Law aims to help victims of identity theft

Law aims to help victims of identity theft

8/29/2007 – It came to the attention of state officials that many people who felt their identity had been stolen or tampered with were walking out of police stations frustrated because no one paid attention to them.

That shouldn’t happen any longer. There’s a new law on the books aimed at ensuring that victims of identity theft will now walk out with a police report in hand.

This summer, Gov. Eliot Spitzer signed legislation — proposed by the state Consumer Protection Board — requiring police departments to take a report from a suspected victim of identity theft.

“A police report is an important first step in repairing the damage caused by identity theft,” said Mindy A. Bockstein, chairwoman and executive director of the Consumer Protection Board. “Some police departments are not aware of the importance of this piece of paper, or, for other reasons, were reluctant to encourage victims to actually file a report for identity theft.”

Victims were blocked from filing reports for a variety of reasons, Bockstein said. They were told by officers “we can’t do anything about it; it happened in another jurisdiction; we’re too busy; it won’t do any good; and this has been going on for awhile,” she said.

Bockstein gained a reputation as an advocate for crime victims while working for Spitzer when he was attorney general. She said she found victims experienced a great deal of frustration. “It was not every police department, … and I don’t want to paint with a big brush,” she said.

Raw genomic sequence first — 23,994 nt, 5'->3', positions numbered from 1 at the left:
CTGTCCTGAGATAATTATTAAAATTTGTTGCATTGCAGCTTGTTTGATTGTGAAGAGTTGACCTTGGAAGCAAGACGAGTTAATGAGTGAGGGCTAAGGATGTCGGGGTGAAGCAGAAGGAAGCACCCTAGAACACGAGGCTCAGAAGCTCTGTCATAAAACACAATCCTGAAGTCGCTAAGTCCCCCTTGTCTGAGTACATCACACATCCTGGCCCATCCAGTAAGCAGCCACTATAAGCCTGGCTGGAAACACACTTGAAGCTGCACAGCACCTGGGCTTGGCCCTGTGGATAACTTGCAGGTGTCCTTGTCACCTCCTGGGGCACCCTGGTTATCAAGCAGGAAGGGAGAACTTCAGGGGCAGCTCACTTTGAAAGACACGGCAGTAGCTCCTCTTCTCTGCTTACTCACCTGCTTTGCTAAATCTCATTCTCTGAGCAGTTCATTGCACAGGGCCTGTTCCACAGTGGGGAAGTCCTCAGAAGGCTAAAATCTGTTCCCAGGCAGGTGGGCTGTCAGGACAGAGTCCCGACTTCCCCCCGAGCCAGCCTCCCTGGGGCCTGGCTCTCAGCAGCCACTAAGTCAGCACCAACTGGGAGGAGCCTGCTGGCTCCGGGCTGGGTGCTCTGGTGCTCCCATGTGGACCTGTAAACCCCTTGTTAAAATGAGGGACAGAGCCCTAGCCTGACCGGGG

But in many cases, victims needing help were told to go to another precinct where they were also turned away, and they felt victimized again, Bockstein said.

On the other hand, there were those agencies that were very responsive, she said. “There was no good uniform procedure or standard, and it put a lot of victims in unfortunate circumstances.”

A police report is vital, she said. Without one, victims are at a disadvantage when going to creditors, getting a free credit report and getting access to business transaction records, including receipts from stores, she said.

In 2006, a national study by the Federal Trade Commission on incidences and consequences of identity theft showed 8 percent of victims notified their local police, but a formal report was not taken, while 30 percent filed a police report and 62 percent never notified police.

The Consumer Protection Board plans efforts to educate New Yorkers about the new law and what to do if they believe someone is using their Social Security number or other personal information, the chairwoman said.

The law requires police to take a report and give victims a free copy.

The Consumer Protection Board worked for passage with Sen. Charles Fuschillo, a Long Island Republican who chairs the Senate Consumer Protection Committee, and Assemblywoman Audrey Pheffer, a Queens Democrat and chairwoman of the Assembly’s Consumer Affairs and Protection Committee.

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